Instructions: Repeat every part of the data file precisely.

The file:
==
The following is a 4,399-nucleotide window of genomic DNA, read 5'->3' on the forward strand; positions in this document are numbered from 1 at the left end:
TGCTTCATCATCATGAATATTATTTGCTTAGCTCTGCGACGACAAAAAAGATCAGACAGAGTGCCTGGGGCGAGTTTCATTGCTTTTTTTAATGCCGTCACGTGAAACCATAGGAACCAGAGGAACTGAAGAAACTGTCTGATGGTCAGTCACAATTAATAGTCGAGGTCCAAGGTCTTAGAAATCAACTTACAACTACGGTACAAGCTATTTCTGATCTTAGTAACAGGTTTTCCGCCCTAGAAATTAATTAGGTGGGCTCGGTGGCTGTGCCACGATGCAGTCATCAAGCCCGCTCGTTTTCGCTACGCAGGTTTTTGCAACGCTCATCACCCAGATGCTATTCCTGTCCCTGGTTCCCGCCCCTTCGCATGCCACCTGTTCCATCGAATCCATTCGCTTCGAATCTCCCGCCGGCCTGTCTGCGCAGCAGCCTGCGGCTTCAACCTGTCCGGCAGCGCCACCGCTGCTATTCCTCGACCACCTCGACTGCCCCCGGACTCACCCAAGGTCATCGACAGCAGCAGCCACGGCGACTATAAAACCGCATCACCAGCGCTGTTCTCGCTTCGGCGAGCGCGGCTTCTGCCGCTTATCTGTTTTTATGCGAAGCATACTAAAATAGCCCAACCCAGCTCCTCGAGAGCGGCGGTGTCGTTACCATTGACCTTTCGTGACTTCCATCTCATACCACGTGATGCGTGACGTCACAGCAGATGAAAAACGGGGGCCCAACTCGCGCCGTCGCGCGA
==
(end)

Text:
The following is a 4,399-nucleotide window of genomic DNA, read 5'->3' on the forward strand; positions in this document are numbered from 1 at the left end:
TGCTTCATCATCATGAATATTATTTGCTTAGCTCTGCGACGACAAAAAAGATCAGACAGAGTGCCTGGGGCGAGTTTCATTGCTTTTTTTAATGCCGTCACGTGAAACCATAGGAACCAGAGGAACTGAAGAAACTGTCTGATGGTCAGTCACAATTAATAGTCGAGGTCCAAGGTCTTAGAAATCAACTTACAACTACGGTACAAGCTATTTCTGATCTTAGTAACAGGTTTTCCGCCCTAGAAATTAATTAGGTGGGCTCGGTGGCTGTGCCACGATGCAGTCATCAAGCCCGCTCGTTTTCGCTACGCAGGTTTTTGCAACGCTCATCACCCAGATGCTATTCCTGTCCCTGGTTCCCGCCCCTTCGCATGCCACCTGTTCCATCGAATCCATTCGCTTCGAATCTCCCGCCGGCCTGTCTGCGCAGCAGCCTGCGGCTTCAACCTGTCCGGCAGCGCCACCGCTGCTATTCCTCGACCACCTCGACTGCCCCCGGACTCACCCAAGGTCATCGACAGCAGCAGCCACGGCGACTATAAAACCGCATCACCAGCGCTGTTCTCGCTTCGGCGAGCGCGGCTTCTGCCGCTTATCTGTTTTTATGCGAAGCATACTAAAATAGCCCAACCCAGCTCCTCGAGAGCGGCGGTGTCGTTACCATTGACCTTTCGTGACTTCCATCTCATACCACGTGATGCGTGACGTCACAGCAGATGAAAAACGGGGGCCCAACTCGCGCCGTCGCGCGA